• 30. 30Institute of Transport Studies (Monash) The Australian Research Council Key Centre in Transport Management They also vary by mode – quality of the transfer environment is again the determining factor Source: Currie G (2005) ‘The Demand Performance of Bus Rapid Transit’ Journal of Public Transportation Vol 8 No 1 22 19 13 10 9 8 0 5 10 15 20 25 Bus-Bus Bus-LRT Bus-Suburban Rail Suburban Rail-Rail Suburban Rail-Subw ay Subw ay-Subway City/System Average All Mode Transfers Transfer Penalty
  • 31. 31Institute of Transport Studies (Monash) The Australian Research Council Key Centre in Transport Management The average transfer penalty for LRT is 19 minutes – a significant deterent Source: Currie G (2005) ‘The Demand Performance of Bus Rapid Transit’ Journal of Public Transportation Vol 8 No 1 22 19 13 10 9 8 0 5 10 15 20 25 Bus-Bus Bus-LRT Bus-Suburban Rail Suburban Rail-Rail Suburban Rail-Subw ay Subw ay-Subway City/System Average All Mode Transfers Transfer Penalty
  • 32. 32Institute of Transport Studies (Monash) The Australian Research Council Key Centre in Transport Management A major LRT design issue is how to avoid ‘forcing’ transfers from bus networks
  • 33. 33Institute of Transport Studies (Monash) The Australian Research Council Key Centre in Transport Management Bus services run DIRECTLY (No transfer) into the CBD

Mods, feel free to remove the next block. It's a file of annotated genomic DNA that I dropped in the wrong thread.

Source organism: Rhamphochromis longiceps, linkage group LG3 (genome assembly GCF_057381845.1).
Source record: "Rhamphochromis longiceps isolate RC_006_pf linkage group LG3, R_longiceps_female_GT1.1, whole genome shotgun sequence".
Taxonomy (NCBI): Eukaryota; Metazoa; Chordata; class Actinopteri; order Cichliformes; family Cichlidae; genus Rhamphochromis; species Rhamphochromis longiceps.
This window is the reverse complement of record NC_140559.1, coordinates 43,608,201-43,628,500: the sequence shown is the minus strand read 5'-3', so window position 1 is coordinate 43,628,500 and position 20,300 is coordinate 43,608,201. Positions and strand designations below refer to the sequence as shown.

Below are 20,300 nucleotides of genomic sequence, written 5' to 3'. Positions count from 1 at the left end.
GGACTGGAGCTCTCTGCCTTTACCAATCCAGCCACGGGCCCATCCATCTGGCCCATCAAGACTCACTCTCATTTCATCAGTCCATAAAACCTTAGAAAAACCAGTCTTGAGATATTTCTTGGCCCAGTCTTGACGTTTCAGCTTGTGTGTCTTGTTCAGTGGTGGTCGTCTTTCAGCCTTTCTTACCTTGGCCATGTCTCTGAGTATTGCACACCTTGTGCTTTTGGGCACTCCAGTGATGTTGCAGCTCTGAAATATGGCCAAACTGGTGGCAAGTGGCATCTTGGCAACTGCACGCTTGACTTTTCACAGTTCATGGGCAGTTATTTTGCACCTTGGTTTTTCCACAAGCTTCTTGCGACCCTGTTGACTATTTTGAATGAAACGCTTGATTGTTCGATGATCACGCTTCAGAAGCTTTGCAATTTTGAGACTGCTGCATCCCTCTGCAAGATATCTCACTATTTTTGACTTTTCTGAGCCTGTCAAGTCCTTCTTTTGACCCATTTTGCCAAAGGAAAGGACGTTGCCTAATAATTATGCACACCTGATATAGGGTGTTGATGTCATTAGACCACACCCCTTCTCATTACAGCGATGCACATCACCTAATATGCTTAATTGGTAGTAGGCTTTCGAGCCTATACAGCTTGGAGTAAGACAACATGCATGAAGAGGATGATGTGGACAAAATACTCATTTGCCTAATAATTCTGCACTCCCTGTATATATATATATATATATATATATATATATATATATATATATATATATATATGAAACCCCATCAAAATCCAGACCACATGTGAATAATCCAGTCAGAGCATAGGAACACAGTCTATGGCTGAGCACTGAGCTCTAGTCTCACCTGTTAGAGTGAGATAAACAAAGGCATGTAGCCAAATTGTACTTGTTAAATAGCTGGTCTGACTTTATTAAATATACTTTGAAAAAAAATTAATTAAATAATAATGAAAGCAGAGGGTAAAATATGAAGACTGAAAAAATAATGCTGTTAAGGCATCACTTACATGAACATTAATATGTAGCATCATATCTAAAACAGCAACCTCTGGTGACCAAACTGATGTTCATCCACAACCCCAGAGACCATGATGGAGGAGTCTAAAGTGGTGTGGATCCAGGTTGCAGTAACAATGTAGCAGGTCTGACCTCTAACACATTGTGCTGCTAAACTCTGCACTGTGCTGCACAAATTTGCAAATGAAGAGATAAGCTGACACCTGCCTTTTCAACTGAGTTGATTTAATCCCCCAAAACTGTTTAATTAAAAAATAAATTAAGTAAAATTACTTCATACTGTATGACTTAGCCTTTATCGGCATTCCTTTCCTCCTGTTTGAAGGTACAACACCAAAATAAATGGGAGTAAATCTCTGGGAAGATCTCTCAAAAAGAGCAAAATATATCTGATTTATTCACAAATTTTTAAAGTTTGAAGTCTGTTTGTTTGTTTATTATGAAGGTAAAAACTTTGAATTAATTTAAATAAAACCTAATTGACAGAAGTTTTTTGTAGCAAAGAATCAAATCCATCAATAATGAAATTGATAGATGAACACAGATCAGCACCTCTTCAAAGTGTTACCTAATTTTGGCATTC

• 34. 34Institute of Transport Studies (Monash) The Australian Research Council Key Centre in Transport Management Only Light Rail Running the Full Length of the Route Would Avoid a ‘Forced’ Transfer Key Question 1 • Can you afford to convert every bus route in Sydney to Light Rail? • If Not Where (and who) has to have a ‘forced’ transfer?
  • 35. 35Institute of Transport Studies (Monash) The Australian Research Council Key Centre in Transport Management Key Question 2 • Do you have CBD Space for LRT in one corridor PLUS buses from the rest of Sydney? • IF NOT – Most of the Sydney Bus Network Would have Forced Transfers
  • 36. 36Institute of Transport Studies (Monash) The Australian Research Council Key Centre in Transport Management Key Question 3 • Can you build an LRT system even in one Sydney corridor to avoid the Streetcar Problem?
  • 37. 37Institute of Transport Studies (Monash) The Australian Research Council Key Centre in Transport Management Agenda 1. Introduction 2. People Prefer Rail! 3. Beware the Streetcar! 4. The Transfer Problem 5. Other Factors 6. Conclusions
  • 38. 38Institute of Transport Studies (Monash) The Australian Research Council Key Centre in Transport Management 5. Other Factors a) Cost b) Capacity and Performance c) Environment d) Development Impacts
  • 39. 39Institute of Transport Studies (Monash) The Australian Research Council Key Centre in Transport Management BRT is cheaper to build than Light Rail… 34.79 13.49 8.97 0.68 0 5 10 15 20 25 30 35 40 Light Rail Busways Bus on HOV Lanes Bus On Arterial Transit Systems Source: US General Accounting Office “Mass Transit – Bus Rapid Transit Shows Promise” Report to Congressional Requesters September 2001 Figure 2 : Capital Costs per Mile – Light Rail and BRT Systems $US Millions per Mile US Evidence